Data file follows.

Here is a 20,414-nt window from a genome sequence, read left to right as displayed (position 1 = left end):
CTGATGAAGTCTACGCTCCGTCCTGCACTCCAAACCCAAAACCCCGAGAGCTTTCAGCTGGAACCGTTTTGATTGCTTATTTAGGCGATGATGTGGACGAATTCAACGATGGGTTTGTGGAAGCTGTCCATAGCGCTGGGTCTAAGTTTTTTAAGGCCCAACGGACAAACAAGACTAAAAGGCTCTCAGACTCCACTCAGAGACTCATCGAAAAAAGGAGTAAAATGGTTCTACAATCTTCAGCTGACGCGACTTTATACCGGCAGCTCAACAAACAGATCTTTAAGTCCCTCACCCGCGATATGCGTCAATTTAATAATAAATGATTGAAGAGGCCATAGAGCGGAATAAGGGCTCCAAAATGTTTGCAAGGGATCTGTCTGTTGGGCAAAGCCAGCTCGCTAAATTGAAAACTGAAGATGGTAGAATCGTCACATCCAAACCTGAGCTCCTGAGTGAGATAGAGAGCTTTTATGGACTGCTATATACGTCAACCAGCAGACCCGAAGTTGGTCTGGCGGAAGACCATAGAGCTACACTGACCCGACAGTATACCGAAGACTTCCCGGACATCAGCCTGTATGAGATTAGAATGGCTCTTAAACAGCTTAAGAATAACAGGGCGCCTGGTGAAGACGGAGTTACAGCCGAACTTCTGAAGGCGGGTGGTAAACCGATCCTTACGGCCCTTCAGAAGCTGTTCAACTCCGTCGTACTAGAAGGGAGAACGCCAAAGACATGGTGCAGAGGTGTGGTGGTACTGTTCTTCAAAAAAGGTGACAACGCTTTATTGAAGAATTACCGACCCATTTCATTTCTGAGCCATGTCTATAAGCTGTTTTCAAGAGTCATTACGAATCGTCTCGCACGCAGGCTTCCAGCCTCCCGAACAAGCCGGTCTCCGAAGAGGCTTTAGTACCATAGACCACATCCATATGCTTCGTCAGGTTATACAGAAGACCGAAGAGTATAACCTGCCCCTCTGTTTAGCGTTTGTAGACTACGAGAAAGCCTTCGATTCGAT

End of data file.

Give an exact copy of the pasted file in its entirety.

Here is a 20,414-nt window from a genome sequence, read left to right as displayed (position 1 = left end):
CTGATGAAGTCTACGCTCCGTCCTGCACTCCAAACCCAAAACCCCGAGAGCTTTCAGCTGGAACCGTTTTGATTGCTTATTTAGGCGATGATGTGGACGAATTCAACGATGGGTTTGTGGAAGCTGTCCATAGCGCTGGGTCTAAGTTTTTTAAGGCCCAACGGACAAACAAGACTAAAAGGCTCTCAGACTCCACTCAGAGACTCATCGAAAAAAGGAGTAAAATGGTTCTACAATCTTCAGCTGACGCGACTTTATACCGGCAGCTCAACAAACAGATCTTTAAGTCCCTCACCCGCGATATGCGTCAATTTAATAATAAATGATTGAAGAGGCCATAGAGCGGAATAAGGGCTCCAAAATGTTTGCAAGGGATCTGTCTGTTGGGCAAAGCCAGCTCGCTAAATTGAAAACTGAAGATGGTAGAATCGTCACATCCAAACCTGAGCTCCTGAGTGAGATAGAGAGCTTTTATGGACTGCTATATACGTCAACCAGCAGACCCGAAGTTGGTCTGGCGGAAGACCATAGAGCTACACTGACCCGACAGTATACCGAAGACTTCCCGGACATCAGCCTGTATGAGATTAGAATGGCTCTTAAACAGCTTAAGAATAACAGGGCGCCTGGTGAAGACGGAGTTACAGCCGAACTTCTGAAGGCGGGTGGTAAACCGATCCTTACGGCCCTTCAGAAGCTGTTCAACTCCGTCGTACTAGAAGGGAGAACGCCAAAGACATGGTGCAGAGGTGTGGTGGTACTGTTCTTCAAAAAAGGTGACAACGCTTTATTGAAGAATTACCGACCCATTTCATTTCTGAGCCATGTCTATAAGCTGTTTTCAAGAGTCATTACGAATCGTCTCGCACGCAGGCTTCCAGCCTCCCGAACAAGCCGGTCTCCGAAGAGGCTTTAGTACCATAGACCACATCCATATGCTTCGTCAGGTTATACAGAAGACCGAAGAGTATAACCTGCCCCTCTGTTTAGCGTTTGTAGACTACGAGAAAGCCTTCGATTCGAT